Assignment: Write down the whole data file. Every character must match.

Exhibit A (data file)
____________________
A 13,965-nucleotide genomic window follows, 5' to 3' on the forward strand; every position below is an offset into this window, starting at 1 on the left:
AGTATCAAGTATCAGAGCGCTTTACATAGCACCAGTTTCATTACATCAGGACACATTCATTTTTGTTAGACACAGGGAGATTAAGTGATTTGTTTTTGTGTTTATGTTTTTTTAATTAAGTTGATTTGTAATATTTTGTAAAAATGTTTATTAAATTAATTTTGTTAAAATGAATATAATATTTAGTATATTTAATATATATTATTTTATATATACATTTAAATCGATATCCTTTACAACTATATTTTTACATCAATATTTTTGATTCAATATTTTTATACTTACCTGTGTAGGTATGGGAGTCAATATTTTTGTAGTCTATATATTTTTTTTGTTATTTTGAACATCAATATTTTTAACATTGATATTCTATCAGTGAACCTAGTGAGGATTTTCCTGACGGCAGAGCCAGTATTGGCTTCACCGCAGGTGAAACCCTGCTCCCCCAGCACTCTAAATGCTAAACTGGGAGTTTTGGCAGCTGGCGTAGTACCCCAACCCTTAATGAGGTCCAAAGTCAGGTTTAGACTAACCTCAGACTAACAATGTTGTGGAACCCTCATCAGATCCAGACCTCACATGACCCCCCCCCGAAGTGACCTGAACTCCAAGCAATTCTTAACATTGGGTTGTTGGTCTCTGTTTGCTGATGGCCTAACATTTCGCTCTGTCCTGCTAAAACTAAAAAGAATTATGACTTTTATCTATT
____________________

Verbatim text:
A 13,965-nucleotide genomic window follows, 5' to 3' on the forward strand; every position below is an offset into this window, starting at 1 on the left:
AGTATCAAGTATCAGAGCGCTTTACATAGCACCAGTTTCATTACATCAGGACACATTCATTTTTGTTAGACACAGGGAGATTAAGTGATTTGTTTTTGTGTTTATGTTTTTTTAATTAAGTTGATTTGTAATATTTTGTAAAAATGTTTATTAAATTAATTTTGTTAAAATGAATATAATATTTAGTATATTTAATATATATTATTTTATATATACATTTAAATCGATATCCTTTACAACTATATTTTTACATCAATATTTTTGATTCAATATTTTTATACTTACCTGTGTAGGTATGGGAGTCAATATTTTTGTAGTCTATATATTTTTTTTGTTATTTTGAACATCAATATTTTTAACATTGATATTCTATCAGTGAACCTAGTGAGGATTTTCCTGACGGCAGAGCCAGTATTGGCTTCACCGCAGGTGAAACCCTGCTCCCCCAGCACTCTAAATGCTAAACTGGGAGTTTTGGCAGCTGGCGTAGTACCCCAACCCTTAATGAGGTCCAAAGTCAGGTTTAGACTAACCTCAGACTAACAATGTTGTGGAACCCTCATCAGATCCAGACCTCACATGACCCCCCCCCGAAGTGACCTGAACTCCAAGCAATTCTTAACATTGGGTTGTTGGTCTCTGTTTGCTGATGGCCTAACATTTCGCTCTGTCCTGCTAAAACTAAAAAGAATTATGACTTTTATCTATT